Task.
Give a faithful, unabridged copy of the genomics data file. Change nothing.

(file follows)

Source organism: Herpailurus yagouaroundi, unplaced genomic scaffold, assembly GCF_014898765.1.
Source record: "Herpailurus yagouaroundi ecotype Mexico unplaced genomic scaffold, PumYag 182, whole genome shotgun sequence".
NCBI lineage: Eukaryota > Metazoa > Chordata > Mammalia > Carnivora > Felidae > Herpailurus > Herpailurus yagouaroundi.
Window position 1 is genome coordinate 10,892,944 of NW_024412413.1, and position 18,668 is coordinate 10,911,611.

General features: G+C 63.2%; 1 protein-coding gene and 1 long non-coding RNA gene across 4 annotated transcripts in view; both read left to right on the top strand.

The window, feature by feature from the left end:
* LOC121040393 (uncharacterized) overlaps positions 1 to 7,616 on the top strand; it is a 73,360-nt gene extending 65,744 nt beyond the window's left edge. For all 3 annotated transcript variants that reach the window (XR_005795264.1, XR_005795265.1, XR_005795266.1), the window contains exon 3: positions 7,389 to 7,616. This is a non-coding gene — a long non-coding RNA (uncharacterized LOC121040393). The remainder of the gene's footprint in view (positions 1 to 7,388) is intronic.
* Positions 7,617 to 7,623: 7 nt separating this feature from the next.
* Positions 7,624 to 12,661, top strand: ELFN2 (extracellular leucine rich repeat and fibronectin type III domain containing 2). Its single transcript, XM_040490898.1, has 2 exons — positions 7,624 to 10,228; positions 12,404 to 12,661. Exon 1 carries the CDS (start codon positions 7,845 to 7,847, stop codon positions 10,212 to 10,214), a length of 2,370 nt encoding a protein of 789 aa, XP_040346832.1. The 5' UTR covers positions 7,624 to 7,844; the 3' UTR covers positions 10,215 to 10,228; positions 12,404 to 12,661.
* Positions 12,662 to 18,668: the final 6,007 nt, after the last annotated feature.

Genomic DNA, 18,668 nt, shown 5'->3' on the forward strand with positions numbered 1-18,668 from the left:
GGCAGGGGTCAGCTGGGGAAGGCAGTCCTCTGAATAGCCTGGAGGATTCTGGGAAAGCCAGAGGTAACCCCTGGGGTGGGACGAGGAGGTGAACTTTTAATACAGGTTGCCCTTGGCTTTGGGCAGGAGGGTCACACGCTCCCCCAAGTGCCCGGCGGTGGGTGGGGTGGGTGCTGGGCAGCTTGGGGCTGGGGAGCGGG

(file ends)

Source organism: Herpailurus yagouaroundi, unplaced genomic scaffold, assembly GCF_014898765.1.
Source record: "Herpailurus yagouaroundi ecotype Mexico unplaced genomic scaffold, PumYag 182, whole genome shotgun sequence".
NCBI lineage: Eukaryota > Metazoa > Chordata > Mammalia > Carnivora > Felidae > Herpailurus > Herpailurus yagouaroundi.
Window position 1 is genome coordinate 10,892,944 of NW_024412413.1, and position 18,668 is coordinate 10,911,611.

General features: G+C 63.2%; 1 protein-coding gene and 1 long non-coding RNA gene across 4 annotated transcripts in view; both read left to right on the top strand.

The window, feature by feature from the left end:
* LOC121040393 (uncharacterized) overlaps positions 1 to 7,616 on the top strand; it is a 73,360-nt gene extending 65,744 nt beyond the window's left edge. For all 3 annotated transcript variants that reach the window (XR_005795264.1, XR_005795265.1, XR_005795266.1), the window contains exon 3: positions 7,389 to 7,616. This is a non-coding gene — a long non-coding RNA (uncharacterized LOC121040393). The remainder of the gene's footprint in view (positions 1 to 7,388) is intronic.
* Positions 7,617 to 7,623: 7 nt separating this feature from the next.
* Positions 7,624 to 12,661, top strand: ELFN2 (extracellular leucine rich repeat and fibronectin type III domain containing 2). Its single transcript, XM_040490898.1, has 2 exons — positions 7,624 to 10,228; positions 12,404 to 12,661. Exon 1 carries the CDS (start codon positions 7,845 to 7,847, stop codon positions 10,212 to 10,214), a length of 2,370 nt encoding a protein of 789 aa, XP_040346832.1. The 5' UTR covers positions 7,624 to 7,844; the 3' UTR covers positions 10,215 to 10,228; positions 12,404 to 12,661.
* Positions 12,662 to 18,668: the final 6,007 nt, after the last annotated feature.

Genomic DNA, 18,668 nt, shown 5'->3' on the forward strand with positions numbered 1-18,668 from the left:
GGCAGGGGTCAGCTGGGGAAGGCAGTCCTCTGAATAGCCTGGAGGATTCTGGGAAAGCCAGAGGTAACCCCTGGGGTGGGACGAGGAGGTGAACTTTTAATACAGGTTGCCCTTGGCTTTGGGCAGGAGGGTCACACGCTCCCCCAAGTGCCCGGCGGTGGGTGGGGTGGGTGCTGGGCAGCTTGGGGCTGGGGAGCGGG